Cleaning employer and sole director face significant penalties for sham contracting

By April 1, 2014 From the Courts No Comments

Jooine (Investment) Pty Ltd (Company) and Mr Jae Kye Lee, the Company’s sole director and company secretary, have recently been ordered significant penalties for sham contracting and underpayment and payslip contraventions of the Fair Work Act: approximately $50,000 for the company and approximately $10,000 to Mr Lee. The Company was also ordered to pay relevant employee outstanding award entitlements.

The Company operated a cleaning business in Sydney. The Company, through Mr Lee, engaged a worker for the purpose of cleaning work and treated the worker as an independent contractor and not an employee. The worker was a South Korean national, had limited proficiency in English and lived in Australia on a working holiday visa.

The Company required the worker to apply for an Australian Business Number from the Australian Taxation Office. The worker was provided with all cleaning products and he was required to wear a uniform containing the Company’s name and logo. The worker’s duties were controlled by Mr Lee who carried out on-site inspections and provided feedback on work performance.

Fair Work Ombudsman Audit
The Fair Work Ombudsman (FWO) conducted an audit of the Company as part of a general audit of businesses in the cleaning industry.

The FWO then commenced an investigation into a complaint raised by the worker concerning underpayment of wages. The investigation revealed that the Company had misrepresented to the worker that the contract of employment under which he performed work was a contract for services, failed to pay the worker the minimum wage, failed to pay the worker annual leave, failed to pay the worker on a weekly or fortnightly basis and failed to provide the worker with payslips, all contraventions of the Fair Work Act and Regulations.

Sham Contracting under the FW Act
Misrepresenting an employment relationship as an independent contracting arrangement can give rise to penalties under the Fair Work Act (then $33,000 and now $51,000 for a company and then $6,600 and now $10,200 for an individual).

Court Hearing
The FWO commenced proceedings before the Court and with the consent of the Company and Mr Lee, the Court made declarations that the Company and Mr Lee had contravened relevant provisions of the FW Act. The Court then considered what penalties should be ordered. The Court considered various factors to determine penalty including whether there was a single course of conduct of the contraventions, the nature and extent of the contraventions, the circumstances in which the conduct took place, the nature and extent of loss or damage, similar previous conduct, deliberateness of the breaches, whether the Company and/or Mr Lee had exhibited contrition and specific and general deterrence.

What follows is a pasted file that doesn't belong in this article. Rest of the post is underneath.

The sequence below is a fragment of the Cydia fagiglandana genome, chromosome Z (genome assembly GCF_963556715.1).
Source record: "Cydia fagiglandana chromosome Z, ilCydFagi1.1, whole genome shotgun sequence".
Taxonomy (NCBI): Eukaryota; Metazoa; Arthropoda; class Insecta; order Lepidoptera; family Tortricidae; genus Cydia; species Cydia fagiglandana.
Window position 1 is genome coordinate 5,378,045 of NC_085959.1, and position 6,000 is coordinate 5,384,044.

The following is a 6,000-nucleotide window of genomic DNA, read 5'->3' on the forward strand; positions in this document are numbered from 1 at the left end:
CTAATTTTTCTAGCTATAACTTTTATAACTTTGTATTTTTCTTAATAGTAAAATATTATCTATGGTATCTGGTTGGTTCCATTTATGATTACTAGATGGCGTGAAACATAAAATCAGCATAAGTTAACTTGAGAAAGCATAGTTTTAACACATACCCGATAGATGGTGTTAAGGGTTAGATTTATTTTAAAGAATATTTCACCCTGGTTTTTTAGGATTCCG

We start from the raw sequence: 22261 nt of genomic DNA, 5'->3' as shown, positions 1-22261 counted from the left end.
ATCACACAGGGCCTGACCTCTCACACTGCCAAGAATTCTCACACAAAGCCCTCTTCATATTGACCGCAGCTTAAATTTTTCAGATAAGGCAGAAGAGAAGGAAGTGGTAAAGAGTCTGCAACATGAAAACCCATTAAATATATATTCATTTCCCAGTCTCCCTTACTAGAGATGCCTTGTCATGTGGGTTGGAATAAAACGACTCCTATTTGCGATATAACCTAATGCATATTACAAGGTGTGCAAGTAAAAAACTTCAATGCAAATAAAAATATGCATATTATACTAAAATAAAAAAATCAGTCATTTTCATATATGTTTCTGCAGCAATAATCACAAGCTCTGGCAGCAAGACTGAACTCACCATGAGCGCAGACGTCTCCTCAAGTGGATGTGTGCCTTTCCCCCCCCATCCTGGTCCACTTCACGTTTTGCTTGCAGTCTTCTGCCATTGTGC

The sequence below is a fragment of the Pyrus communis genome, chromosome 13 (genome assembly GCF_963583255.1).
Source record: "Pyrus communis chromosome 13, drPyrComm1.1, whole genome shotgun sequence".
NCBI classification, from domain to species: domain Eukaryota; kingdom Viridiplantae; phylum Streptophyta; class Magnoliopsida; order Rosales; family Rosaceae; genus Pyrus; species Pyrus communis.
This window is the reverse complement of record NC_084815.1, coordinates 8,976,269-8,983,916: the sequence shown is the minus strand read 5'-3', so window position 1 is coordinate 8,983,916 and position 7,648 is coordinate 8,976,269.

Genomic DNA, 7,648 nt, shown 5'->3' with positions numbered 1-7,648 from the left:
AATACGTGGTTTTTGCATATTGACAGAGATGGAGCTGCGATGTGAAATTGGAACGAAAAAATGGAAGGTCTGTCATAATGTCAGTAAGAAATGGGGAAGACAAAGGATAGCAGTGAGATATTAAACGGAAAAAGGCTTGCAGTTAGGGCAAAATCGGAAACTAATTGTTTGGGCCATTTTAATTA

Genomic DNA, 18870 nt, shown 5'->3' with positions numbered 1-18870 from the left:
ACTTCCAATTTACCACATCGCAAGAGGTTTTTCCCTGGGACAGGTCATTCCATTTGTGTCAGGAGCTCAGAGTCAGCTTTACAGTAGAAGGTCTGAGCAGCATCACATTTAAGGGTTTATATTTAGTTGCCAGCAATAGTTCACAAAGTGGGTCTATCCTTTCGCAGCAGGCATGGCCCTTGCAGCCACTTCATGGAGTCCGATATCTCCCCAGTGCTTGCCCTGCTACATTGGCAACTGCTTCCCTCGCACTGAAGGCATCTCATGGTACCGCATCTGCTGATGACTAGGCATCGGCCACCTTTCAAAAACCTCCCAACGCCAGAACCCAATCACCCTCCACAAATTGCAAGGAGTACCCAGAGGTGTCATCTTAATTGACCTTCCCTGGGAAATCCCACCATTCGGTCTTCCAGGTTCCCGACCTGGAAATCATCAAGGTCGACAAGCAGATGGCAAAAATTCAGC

The Court was satisfied that in all of the circumstances, the penalties sought by the FWO were appropriate in the circumstances and penalties of approximately $50,000 for the Company and approximately $10,000 to Mr Lee were ordered.

Lessons for Employers
This case evidences very important lessons for employers when implementing independent contract arrangements at workplaces and managing investigations by the workplace regulator:
• always seek prior written advice before implementing independent contract arrangements: incorrectly classifying workers as independent contractors may lead to contraventions of the sham contracting provisions of the Fair Work Act as well as contraventions of awards and other minimum legal obligations including the National Employment Standards. If the prior written advice states that independent contractor arrangements are legitimate, the advice may be used as an absolute defence to allegations of sham contracting; and
• always seek advice on regulator investigations and co-operate with the relevant authority during investigations: this does not necessarily mean agreeing to everything that the regulator requires but not frustrating or obstructing the investigation and compliance with notices to produce and letters of caution unless there is a sufficient reason not to do so.

Author: Alistair Salmon
Holding Redlich

From The Courts Content Disclaimer

The information in this section of the Archer Solutions website is of a general nature.

It has been reproduced with the authorisation of Michael Selinger, Partner at Holding Redlich.

It is not intended to address the circumstances of any particular individual or entity. Although we endeavour to provide accurate and timely information, we do not guarantee that the information in this publication is accurate at the date it is received or that it will continue to be accurate in the future. We are not responsible for the information of any source to which a link is provided or reference is made and exclude all liability in connection with use of these sources.

Leave a Reply

Get in touch with our team today!

Contact Us